As a result, in the process of experimenting with new ways of presenting music, the genres within the ensemble’s repertoire have grown considerably.  As Munro explained, one night, they may “work on music by a young indie rock guitarist, the next by a modernist Frenchman, the next by an older minimalist legend.”  It all contributes to eighth blackbird’s goal, which is to “create an evening-length journey” for the audience that is “alternately thrilling, moving, confronting, whimsical, strange, and laugh-out-loud funny.” 

Peter McDowell has been managing director of the group just since October of 2013, but he worked with the ensemble on several occasions in the early to mid-2000s through his position as program director for the Chicago Department of Cultural Affairs at the Chicago Cultural Center.  Looking back on the evolution of the ensemble over the past decade, McDowell points out that, although the ensemble “now supports a full-time nonprofit organization with a growing staff and expanding, exciting activities . . . its spirit and ethos remain the same: one of the things I liked about them was (and still is) their easygoing nature and their interest in making music that is beautiful, interesting, and forward-thinking; and their ability to jump it at various points along the spectrum of what we consider ‘new music,’ from serious to poppy to playful to unfathomably complex.”

Although eighth blackbird now performs throughout the world and has three academic residencies in this country, it is still very much a part of Chicago’s classical music landscape.  One of those residencies happens to be with the University of Chicago. There, they perform in Contempo concerts (the university’s contemporary music series that showcases today’s most innovative composers), work with graduate composers on their pieces (culminating in two concerts each spring) and conduct master classes, offer coaching, and give lessons as their schedule allows.  The ensemble’s most recent Contempo concert took place on February 4 at the Logan Center for the Arts on the University of Chicago campus.  Chicagoans will have yet another opportunity to see eighth blackbird at work when the group performs its program, Still in Motion, at the Museum of Contemporary Art’s MCA Stage series on March 8th and 9th. The program (which will include three world premieres) is comprised of a range of compositions, including a transcription of Études by György Ligeti; a nationally-acclaimed commission by Steve Mackey; and a piece by Richard Reed Parry of Arcade Fire. Still In Motion at MCA Stage will be followed by a discussion with the artists the first night and a benefit the second night.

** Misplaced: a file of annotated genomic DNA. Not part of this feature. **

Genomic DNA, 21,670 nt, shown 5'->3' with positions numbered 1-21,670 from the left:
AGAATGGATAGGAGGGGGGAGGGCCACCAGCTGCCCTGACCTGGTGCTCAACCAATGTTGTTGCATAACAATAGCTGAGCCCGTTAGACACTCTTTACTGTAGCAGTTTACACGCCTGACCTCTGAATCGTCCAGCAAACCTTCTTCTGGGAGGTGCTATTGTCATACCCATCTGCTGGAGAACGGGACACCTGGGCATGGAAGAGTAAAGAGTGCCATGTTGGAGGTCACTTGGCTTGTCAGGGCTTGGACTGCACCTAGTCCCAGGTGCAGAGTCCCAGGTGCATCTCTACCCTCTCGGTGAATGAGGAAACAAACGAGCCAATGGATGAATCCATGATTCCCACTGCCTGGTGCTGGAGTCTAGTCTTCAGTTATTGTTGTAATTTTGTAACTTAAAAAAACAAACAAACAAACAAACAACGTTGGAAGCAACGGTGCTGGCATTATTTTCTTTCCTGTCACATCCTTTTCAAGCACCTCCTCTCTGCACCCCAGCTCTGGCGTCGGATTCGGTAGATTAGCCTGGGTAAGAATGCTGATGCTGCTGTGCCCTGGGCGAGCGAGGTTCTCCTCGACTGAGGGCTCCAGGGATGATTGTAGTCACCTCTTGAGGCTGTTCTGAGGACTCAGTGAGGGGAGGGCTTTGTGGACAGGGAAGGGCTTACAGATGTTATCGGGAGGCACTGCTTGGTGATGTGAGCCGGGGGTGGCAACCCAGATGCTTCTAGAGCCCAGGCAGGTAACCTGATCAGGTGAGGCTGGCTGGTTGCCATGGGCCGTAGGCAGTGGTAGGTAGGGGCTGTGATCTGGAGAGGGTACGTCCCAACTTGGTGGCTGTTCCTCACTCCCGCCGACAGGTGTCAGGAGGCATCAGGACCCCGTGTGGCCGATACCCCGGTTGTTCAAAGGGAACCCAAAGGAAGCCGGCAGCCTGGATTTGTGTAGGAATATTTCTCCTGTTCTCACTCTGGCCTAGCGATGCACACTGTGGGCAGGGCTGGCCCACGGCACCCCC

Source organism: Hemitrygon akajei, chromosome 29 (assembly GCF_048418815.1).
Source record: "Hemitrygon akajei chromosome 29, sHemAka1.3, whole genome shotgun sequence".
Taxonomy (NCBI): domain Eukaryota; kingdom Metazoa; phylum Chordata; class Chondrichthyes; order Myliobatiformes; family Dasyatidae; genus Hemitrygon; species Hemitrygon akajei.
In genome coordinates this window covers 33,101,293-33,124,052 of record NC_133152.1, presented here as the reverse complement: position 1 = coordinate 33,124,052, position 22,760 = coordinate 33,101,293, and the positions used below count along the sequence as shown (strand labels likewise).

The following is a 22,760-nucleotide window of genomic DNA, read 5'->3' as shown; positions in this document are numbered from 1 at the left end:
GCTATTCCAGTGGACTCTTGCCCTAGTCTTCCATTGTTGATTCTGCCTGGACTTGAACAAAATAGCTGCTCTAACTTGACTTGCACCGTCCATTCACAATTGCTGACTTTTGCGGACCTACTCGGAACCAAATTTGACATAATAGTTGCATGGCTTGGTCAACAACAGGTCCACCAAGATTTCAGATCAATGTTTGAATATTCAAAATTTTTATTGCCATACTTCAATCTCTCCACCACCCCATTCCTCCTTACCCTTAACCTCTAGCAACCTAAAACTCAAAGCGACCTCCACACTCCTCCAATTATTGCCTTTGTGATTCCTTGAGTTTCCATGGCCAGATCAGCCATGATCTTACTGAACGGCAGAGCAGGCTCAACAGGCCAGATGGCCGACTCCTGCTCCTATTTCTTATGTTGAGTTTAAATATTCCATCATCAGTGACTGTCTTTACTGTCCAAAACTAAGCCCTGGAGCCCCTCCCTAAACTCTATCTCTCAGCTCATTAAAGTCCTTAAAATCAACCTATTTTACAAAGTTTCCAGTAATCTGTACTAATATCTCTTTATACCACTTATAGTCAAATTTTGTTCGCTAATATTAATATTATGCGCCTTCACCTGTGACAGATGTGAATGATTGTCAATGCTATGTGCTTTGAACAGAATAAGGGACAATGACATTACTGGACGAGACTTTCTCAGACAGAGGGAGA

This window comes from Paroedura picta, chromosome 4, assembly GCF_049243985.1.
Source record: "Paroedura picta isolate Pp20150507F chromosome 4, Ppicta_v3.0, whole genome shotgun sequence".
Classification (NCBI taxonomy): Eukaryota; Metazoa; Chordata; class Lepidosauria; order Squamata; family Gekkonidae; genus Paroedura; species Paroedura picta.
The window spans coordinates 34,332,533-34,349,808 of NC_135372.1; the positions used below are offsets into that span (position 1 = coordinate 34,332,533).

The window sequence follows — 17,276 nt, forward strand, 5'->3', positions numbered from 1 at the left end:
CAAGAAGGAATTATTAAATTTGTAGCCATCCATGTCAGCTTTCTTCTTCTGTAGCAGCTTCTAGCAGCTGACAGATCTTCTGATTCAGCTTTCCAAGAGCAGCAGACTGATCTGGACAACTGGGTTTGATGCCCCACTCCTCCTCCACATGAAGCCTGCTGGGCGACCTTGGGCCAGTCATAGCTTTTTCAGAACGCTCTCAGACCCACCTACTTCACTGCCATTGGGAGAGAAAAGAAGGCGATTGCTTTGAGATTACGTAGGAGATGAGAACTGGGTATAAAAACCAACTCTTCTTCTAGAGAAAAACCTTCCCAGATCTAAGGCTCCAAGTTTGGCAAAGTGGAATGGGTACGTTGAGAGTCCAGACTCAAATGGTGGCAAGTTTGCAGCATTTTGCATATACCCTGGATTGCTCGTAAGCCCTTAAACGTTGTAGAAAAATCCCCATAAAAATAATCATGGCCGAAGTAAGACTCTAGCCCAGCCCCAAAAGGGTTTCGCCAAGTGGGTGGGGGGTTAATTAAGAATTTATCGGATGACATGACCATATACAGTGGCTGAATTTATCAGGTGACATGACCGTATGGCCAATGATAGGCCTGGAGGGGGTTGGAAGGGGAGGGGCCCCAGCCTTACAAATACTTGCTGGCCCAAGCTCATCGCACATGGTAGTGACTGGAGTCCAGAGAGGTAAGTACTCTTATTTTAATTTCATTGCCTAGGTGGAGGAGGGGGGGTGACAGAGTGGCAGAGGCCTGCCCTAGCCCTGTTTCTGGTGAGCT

Never static in its artistic approach, eighth blackbird is continually seeking new ways to grow.  One long-term vision the group has developed is the creation of a summer "young artists" festival, one that emphasizes learning by doing, in which ensemble members would rehearse and perform alongside the students, thus enabling them to learn from established, successful musicians.  In their work with young musicians, Munro points out that eighth blackbird is there  to provoke them “to take more responsibility for themselves and their play, to develop and put into practice their own musical ideas, to think in a more entrepreneurial way about their careers, to begin to consider the future for themselves and for classical music.”

eighth blackbird’s music is not intended to replace traditional classical programming, of course, but to augment the landscape of the field.  Munro explains that “there are so many amazing groups playing concerts of Brahms, Haydn, and Bartok,” and rather than join an already crowded field, eighth blackbird seeks to bring a contemporary face of classical music to a contemporary audience of all backgrounds and ages.  As a result, eighth blackbird is broadening and expanding the traditional experience with its cutting-edge focus that helps to redefine what classical music means for the modern listener.

Members of the acclaimed contemporary chamber music ensemble, eighth blackbird (photo by Luke Raytray).

Poetic License